Going “Gluten Free” is for Rich People

The author quotes one of the nation's foremost gluten specialists and celiac doctors, whose diagnosis is that the gluten free phenomenon is not nearly as much about health as it is about class.

Our Tendencies to Procrastinate

In the New Yorker, Maria Konnikova looks at the research behind procrastination and finds that those of us who are most likely to procrastinate have impulsive tendencies, or a lack of self-control—which makes sense.

RIP Malls

Malls are dying, or so claim certain real estate barons quoted on the New Yorker's Currency blog this week.

The Man Who Made ‘Catan’ While Hating His Day Job

Adrienne Raphel has a really lovely profile of Klaus Teuber, a dental technician from Darmstadt, Germany who designed games in his basement during his spare time. One of those games ended up taking off and later designated by Wired as "The Monopoly Killer." Teuber's game: The Settlers of Catan, which I've only gotten to play once but found it really fun.

The Work and Money-Related Secret Fantasies of Adults

Our very own Jazmine Hughes is in the New Yorker magazine being brilliant about our secret fantasies as grown-ups, which have far less to do with sex than with work and money:

UNLIMITED TIME OFF FROM WORK FOR VARIOUS PRESSING MATTERS “Excuse me, boss?” you say, as you knock on an already open door, since your company believes in open-door policies, catered lunches, and summer Fridays. She—it has to be she, because you’ve always worked for a woman—looks genuinely happy to see you, and encourages you to take some freshly cut fruit, because you live in a place where harvests are bountiful. “Take as much as you want!” she says. “The harvests were bountiful!”

You don’t hesitate with your request. “I noticed this morning that I’m getting pretty behind on my issues of The Economist,” you say. This is not a lie. You regularly read The Economist, and you find typos every time, too. “Could I have a few days off to catch up?” Your boss gives you ten, and some more fruit. …

TRADER JOE’S PEANUT-BUTTER CUPS GO ON SALE “Marked down to $3.50? I better get two!”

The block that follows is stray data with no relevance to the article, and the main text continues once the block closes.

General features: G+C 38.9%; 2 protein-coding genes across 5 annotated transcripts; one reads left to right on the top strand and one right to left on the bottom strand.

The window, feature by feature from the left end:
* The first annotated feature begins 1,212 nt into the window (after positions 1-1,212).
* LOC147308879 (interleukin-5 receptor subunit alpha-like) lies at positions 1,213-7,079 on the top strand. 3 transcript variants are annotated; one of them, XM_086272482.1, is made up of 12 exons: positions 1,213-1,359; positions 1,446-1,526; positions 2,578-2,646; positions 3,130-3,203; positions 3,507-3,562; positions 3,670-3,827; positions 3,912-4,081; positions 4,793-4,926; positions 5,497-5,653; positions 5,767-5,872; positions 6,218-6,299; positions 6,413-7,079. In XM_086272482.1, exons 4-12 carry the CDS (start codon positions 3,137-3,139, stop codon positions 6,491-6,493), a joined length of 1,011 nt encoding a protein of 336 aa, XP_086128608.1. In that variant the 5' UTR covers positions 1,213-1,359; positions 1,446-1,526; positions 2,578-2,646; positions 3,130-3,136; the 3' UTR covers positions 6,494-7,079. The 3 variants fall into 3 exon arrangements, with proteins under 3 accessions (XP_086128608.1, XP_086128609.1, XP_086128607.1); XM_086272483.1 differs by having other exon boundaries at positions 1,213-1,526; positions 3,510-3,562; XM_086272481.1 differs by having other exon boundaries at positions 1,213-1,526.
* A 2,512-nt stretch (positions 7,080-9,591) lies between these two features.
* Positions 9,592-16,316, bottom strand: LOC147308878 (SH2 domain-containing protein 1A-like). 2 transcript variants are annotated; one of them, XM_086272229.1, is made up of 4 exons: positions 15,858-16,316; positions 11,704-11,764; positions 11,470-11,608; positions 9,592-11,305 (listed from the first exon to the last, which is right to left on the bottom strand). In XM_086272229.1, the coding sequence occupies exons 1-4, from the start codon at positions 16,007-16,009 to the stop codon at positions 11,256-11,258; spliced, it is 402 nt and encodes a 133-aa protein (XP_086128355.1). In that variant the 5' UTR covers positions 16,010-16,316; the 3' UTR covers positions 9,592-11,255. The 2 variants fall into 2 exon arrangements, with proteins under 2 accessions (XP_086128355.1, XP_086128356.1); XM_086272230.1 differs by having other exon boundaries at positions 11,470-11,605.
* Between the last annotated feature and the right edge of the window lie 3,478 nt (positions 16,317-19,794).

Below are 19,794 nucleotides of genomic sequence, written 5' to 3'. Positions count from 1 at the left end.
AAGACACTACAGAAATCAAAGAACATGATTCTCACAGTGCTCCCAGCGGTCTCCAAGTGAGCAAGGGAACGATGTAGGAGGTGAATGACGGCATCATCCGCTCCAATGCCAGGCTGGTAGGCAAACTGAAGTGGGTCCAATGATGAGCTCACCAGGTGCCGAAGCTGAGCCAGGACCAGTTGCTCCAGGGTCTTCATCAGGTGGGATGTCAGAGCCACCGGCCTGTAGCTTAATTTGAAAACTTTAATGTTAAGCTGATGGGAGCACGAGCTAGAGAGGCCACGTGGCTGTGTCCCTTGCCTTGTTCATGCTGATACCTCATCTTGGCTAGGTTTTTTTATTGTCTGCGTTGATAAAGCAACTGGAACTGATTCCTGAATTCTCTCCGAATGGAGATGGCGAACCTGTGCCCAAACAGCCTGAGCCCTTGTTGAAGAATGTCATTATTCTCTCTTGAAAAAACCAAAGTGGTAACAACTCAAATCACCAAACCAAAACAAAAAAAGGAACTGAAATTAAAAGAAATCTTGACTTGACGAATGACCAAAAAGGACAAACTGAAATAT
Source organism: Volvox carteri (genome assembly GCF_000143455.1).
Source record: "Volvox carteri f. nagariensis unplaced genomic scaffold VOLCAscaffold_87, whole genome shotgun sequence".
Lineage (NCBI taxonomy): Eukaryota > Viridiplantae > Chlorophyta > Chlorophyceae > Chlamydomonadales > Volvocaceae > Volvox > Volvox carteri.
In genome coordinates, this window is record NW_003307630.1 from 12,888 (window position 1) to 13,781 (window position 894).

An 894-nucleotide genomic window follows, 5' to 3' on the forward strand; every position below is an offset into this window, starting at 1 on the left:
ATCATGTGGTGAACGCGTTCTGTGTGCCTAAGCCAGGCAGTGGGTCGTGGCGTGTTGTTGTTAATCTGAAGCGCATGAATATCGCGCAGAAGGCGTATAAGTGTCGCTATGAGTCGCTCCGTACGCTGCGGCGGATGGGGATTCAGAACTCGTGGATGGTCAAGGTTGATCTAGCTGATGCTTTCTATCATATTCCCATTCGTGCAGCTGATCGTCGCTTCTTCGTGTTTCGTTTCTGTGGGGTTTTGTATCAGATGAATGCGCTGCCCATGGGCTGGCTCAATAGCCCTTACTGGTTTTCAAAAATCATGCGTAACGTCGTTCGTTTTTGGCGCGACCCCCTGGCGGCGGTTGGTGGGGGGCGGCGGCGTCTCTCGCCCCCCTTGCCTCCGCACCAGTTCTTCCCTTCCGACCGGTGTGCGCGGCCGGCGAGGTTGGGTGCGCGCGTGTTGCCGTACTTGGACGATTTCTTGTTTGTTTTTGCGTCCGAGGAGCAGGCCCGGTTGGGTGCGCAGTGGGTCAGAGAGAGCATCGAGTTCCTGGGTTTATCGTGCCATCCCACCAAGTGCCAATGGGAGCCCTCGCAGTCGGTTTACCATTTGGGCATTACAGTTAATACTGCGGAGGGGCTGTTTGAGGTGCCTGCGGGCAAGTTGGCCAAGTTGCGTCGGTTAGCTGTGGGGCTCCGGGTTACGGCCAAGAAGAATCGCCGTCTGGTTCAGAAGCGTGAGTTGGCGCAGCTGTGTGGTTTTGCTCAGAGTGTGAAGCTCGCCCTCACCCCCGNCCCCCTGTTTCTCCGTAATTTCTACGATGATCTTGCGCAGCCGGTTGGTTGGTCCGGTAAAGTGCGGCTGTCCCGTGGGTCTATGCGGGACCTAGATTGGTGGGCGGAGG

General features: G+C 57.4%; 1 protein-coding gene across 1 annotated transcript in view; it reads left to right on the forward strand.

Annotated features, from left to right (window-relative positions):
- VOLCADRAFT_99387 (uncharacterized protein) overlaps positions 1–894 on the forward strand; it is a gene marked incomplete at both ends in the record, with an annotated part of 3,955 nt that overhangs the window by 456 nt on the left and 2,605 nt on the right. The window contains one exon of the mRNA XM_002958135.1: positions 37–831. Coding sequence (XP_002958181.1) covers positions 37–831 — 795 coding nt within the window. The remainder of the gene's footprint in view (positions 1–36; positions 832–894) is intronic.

A MEET-CUTE, WITH PERKS You’re walking down the street, furiously tapping away on the screen of your Latest Coolest Phone model, when you bump into an actual model, one not famous enough to place but well known enough that your nemesis, whom you haven’t seen since third grade and who walks by at this exact moment, does a double take. The model apologizes, and holds out his somehow muscular hand for a handshake. You two stand on the street and talk easily, like old friends or familiar neighbors who talk to each other only in the elevator, and he eloquently explains to you the difference between a traditional I.R.A. and a Roth I.R.A.

To this, I can only add, “free Diet Coke in the office,” “someone really old who lived a full, happy life dies and leaves me all their frequent flier miles,” and “Babygirl teaches herself to read, preferably while figuring out how to use and clean the potty, leaving me free to write novels and/or watch British miniseries.” Also maybe “waffles burn calories.”

Job of the Day: Former Beekeeping Brand Ambassador

Okay fine I am going to watch this documentary. While applying one of the thousands Burt's Bees products I get in my stocking for Christmas every year and then never use, because chapstick is a scam.

“Welcome to the paradise of the modern artist.” – An Interview With Tom Toro, ‘New Yorker’ Cartoonist

I met Tom in English class during my sophomore year of high school, and we became acquaintances and occasional friends. Mostly, I had a crush on him. After high school, I moved out of the Bay Area and to the East Coast, where I received sporadic updates on high school friends from my good friend Julia. She mentioned something about Tom drawing for the New Yorker, a piece of information I filed away until I saw this cartoon posted on Facebook.

Letting Go of Our Loyalty to Certain Brands

How brand loyal are you?

The Catalogs Keep Coming

You'd think that online shopping would have eliminated our need for catalogs, but according to the New Yorker, Americans receive nearly 12 billion catalogs a year—the worst of which is from Restoration Hardware, which has the door-stopping weight of 17 pounds and the ire of UPS delivery people. Most of the catalogs end up in the recycling bin, and are considered a waste of energy and resources.

Graham Crackers For Everyone!

Andrew Solomon writes for the New Yorker's Currency blog about Honey Maid's new ad campaign, and when following the ad money means that in some states, advertising is more progressive than public policy. I think Solomon puts it best here: "I’d prefer that people such as I get our rights because we command respect and evince dignity, but if we get them because there’s money in it, that’s fine."

Stop Thwarting Yourself With All That Positivity

In today's edition of Convenient Theories for Me, Weekly, Adam Alter at the New Yorker's Currency blog outlines why 'thinking positive' tricks your brain into complacency and keeps you from achieving your dreams: